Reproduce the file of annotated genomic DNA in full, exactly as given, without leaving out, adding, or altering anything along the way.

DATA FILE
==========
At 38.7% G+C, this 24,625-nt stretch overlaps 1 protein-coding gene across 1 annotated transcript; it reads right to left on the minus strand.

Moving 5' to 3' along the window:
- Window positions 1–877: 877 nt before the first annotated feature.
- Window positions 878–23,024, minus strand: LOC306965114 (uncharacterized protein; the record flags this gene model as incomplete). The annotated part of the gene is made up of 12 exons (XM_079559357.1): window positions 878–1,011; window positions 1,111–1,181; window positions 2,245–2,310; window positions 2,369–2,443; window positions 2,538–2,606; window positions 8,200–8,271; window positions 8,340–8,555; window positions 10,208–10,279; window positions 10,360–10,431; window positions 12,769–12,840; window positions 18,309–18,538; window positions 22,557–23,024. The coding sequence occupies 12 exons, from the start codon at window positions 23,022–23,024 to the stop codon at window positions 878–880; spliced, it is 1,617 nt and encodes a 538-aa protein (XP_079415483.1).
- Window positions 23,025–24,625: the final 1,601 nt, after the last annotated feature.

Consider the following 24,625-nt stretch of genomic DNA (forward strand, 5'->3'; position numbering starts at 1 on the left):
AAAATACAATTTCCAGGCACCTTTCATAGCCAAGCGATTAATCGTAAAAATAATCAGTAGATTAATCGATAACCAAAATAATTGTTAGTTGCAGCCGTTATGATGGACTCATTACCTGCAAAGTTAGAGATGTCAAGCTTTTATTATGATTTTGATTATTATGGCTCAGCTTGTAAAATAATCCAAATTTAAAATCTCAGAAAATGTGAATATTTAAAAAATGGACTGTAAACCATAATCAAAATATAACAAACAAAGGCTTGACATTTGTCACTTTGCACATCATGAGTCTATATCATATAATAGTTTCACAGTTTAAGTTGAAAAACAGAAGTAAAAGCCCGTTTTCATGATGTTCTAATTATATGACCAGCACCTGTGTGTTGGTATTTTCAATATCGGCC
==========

At 38.7% G+C, this 24,625-nt stretch overlaps 1 protein-coding gene across 1 annotated transcript; it reads right to left on the minus strand.

Moving 5' to 3' along the window:
- Window positions 1–877: 877 nt before the first annotated feature.
- Window positions 878–23,024, minus strand: LOC306965114 (uncharacterized protein; the record flags this gene model as incomplete). The annotated part of the gene is made up of 12 exons (XM_079559357.1): window positions 878–1,011; window positions 1,111–1,181; window positions 2,245–2,310; window positions 2,369–2,443; window positions 2,538–2,606; window positions 8,200–8,271; window positions 8,340–8,555; window positions 10,208–10,279; window positions 10,360–10,431; window positions 12,769–12,840; window positions 18,309–18,538; window positions 22,557–23,024. The coding sequence occupies 12 exons, from the start codon at window positions 23,022–23,024 to the stop codon at window positions 878–880; spliced, it is 1,617 nt and encodes a 538-aa protein (XP_079415483.1).
- Window positions 23,025–24,625: the final 1,601 nt, after the last annotated feature.

Consider the following 24,625-nt stretch of genomic DNA (forward strand, 5'->3'; position numbering starts at 1 on the left):
AAAATACAATTTCCAGGCACCTTTCATAGCCAAGCGATTAATCGTAAAAATAATCAGTAGATTAATCGATAACCAAAATAATTGTTAGTTGCAGCCGTTATGATGGACTCATTACCTGCAAAGTTAGAGATGTCAAGCTTTTATTATGATTTTGATTATTATGGCTCAGCTTGTAAAATAATCCAAATTTAAAATCTCAGAAAATGTGAATATTTAAAAAATGGACTGTAAACCATAATCAAAATATAACAAACAAAGGCTTGACATTTGTCACTTTGCACATCATGAGTCTATATCATATAATAGTTTCACAGTTTAAGTTGAAAAACAGAAGTAAAAGCCCGTTTTCATGATGTTCTAATTATATGACCAGCACCTGTGTGTTGGTATTTTCAATATCGGCC